So instead of treating your depression with fear and hostility and asking how you might get rid of it, try instead treating it as a wise old friend that has come to visit you with some deep truths from your very soul. You might ask it: “What in my life is no longer serving me?”, “Is there a person, situation or belief system that is draining my life force?” or “What do I need to let go of here in order to live more fully?” If you are willing to be honest with yourself in your listening you will hear the answer from your wiser self in return: this person, that belief, that situation, etc.
This is the gift in depression that is missed out on by simply trying to avoid our depression every time it arrives: the opportunity to stop and check in with your truest self, and to re-recreate your life in a way that is more in alignment with your own unique truth.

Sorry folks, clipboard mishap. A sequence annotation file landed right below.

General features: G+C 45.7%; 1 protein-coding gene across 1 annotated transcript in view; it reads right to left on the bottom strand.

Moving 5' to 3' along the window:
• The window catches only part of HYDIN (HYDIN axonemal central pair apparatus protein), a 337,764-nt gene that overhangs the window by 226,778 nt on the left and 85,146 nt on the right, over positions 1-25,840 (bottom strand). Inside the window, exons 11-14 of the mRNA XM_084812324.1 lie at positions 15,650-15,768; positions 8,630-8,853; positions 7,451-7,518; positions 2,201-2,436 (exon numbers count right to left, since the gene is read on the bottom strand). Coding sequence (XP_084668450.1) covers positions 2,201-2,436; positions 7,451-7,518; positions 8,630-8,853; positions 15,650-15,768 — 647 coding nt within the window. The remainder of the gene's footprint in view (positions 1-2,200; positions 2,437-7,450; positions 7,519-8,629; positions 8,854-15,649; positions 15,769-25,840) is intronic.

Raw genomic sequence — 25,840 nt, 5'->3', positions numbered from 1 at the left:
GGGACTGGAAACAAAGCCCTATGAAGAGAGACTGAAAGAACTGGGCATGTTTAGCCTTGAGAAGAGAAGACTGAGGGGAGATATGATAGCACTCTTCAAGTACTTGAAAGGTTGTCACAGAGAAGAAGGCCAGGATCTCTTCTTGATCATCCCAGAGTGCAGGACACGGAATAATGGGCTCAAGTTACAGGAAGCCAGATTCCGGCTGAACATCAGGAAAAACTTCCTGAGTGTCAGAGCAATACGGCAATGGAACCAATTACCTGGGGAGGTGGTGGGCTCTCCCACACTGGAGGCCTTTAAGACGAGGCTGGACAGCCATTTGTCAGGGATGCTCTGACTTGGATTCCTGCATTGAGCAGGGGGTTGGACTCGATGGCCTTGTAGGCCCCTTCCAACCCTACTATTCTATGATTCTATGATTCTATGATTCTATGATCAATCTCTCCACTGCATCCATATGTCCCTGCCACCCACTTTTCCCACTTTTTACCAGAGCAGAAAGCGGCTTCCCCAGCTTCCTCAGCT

And how, you ask, are you to find the energy to right your life when you are caught in a sinkhole of depression?
I would say that once you have the awareness of what it is that needs to go, it is your depressed state itself, your deep and utter exhaustion that will give you the strength to be honest. You will simply have no energy for anything else. You will no longer have the energy it takes to pretend you are fine with whatever situation has been depleting you. You will no longer be able to hold up the façade. And so you will start being more honest.
Depression and the exhaustion that comes with it are powerful agents of truth. From that truth comes the energy for change.